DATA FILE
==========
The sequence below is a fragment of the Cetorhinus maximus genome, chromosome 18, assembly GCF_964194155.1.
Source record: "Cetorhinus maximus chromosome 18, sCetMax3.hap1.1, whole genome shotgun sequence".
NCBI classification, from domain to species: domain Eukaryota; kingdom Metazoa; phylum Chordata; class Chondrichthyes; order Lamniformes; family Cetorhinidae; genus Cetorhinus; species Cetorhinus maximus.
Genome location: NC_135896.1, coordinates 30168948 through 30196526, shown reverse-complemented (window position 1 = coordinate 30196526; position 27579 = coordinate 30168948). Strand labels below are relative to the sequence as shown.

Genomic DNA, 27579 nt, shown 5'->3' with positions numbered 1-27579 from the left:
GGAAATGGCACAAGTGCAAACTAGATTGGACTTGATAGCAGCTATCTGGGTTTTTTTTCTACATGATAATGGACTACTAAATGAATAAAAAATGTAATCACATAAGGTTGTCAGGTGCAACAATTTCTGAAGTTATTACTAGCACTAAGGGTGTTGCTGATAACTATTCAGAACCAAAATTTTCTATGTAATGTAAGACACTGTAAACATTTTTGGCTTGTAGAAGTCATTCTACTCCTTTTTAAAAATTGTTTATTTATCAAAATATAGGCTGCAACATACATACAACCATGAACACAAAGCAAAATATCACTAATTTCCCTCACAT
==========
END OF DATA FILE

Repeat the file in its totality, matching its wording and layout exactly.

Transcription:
The sequence below is a fragment of the Cetorhinus maximus genome, chromosome 18, assembly GCF_964194155.1.
Source record: "Cetorhinus maximus chromosome 18, sCetMax3.hap1.1, whole genome shotgun sequence".
NCBI classification, from domain to species: domain Eukaryota; kingdom Metazoa; phylum Chordata; class Chondrichthyes; order Lamniformes; family Cetorhinidae; genus Cetorhinus; species Cetorhinus maximus.
Genome location: NC_135896.1, coordinates 30168948 through 30196526, shown reverse-complemented (window position 1 = coordinate 30196526; position 27579 = coordinate 30168948). Strand labels below are relative to the sequence as shown.

Genomic DNA, 27579 nt, shown 5'->3' with positions numbered 1-27579 from the left:
GGAAATGGCACAAGTGCAAACTAGATTGGACTTGATAGCAGCTATCTGGGTTTTTTTTCTACATGATAATGGACTACTAAATGAATAAAAAATGTAATCACATAAGGTTGTCAGGTGCAACAATTTCTGAAGTTATTACTAGCACTAAGGGTGTTGCTGATAACTATTCAGAACCAAAATTTTCTATGTAATGTAAGACACTGTAAACATTTTTGGCTTGTAGAAGTCATTCTACTCCTTTTTAAAAATTGTTTATTTATCAAAATATAGGCTGCAACATACATACAACCATGAACACAAAGCAAAATATCACTAATTTCCCTCACAT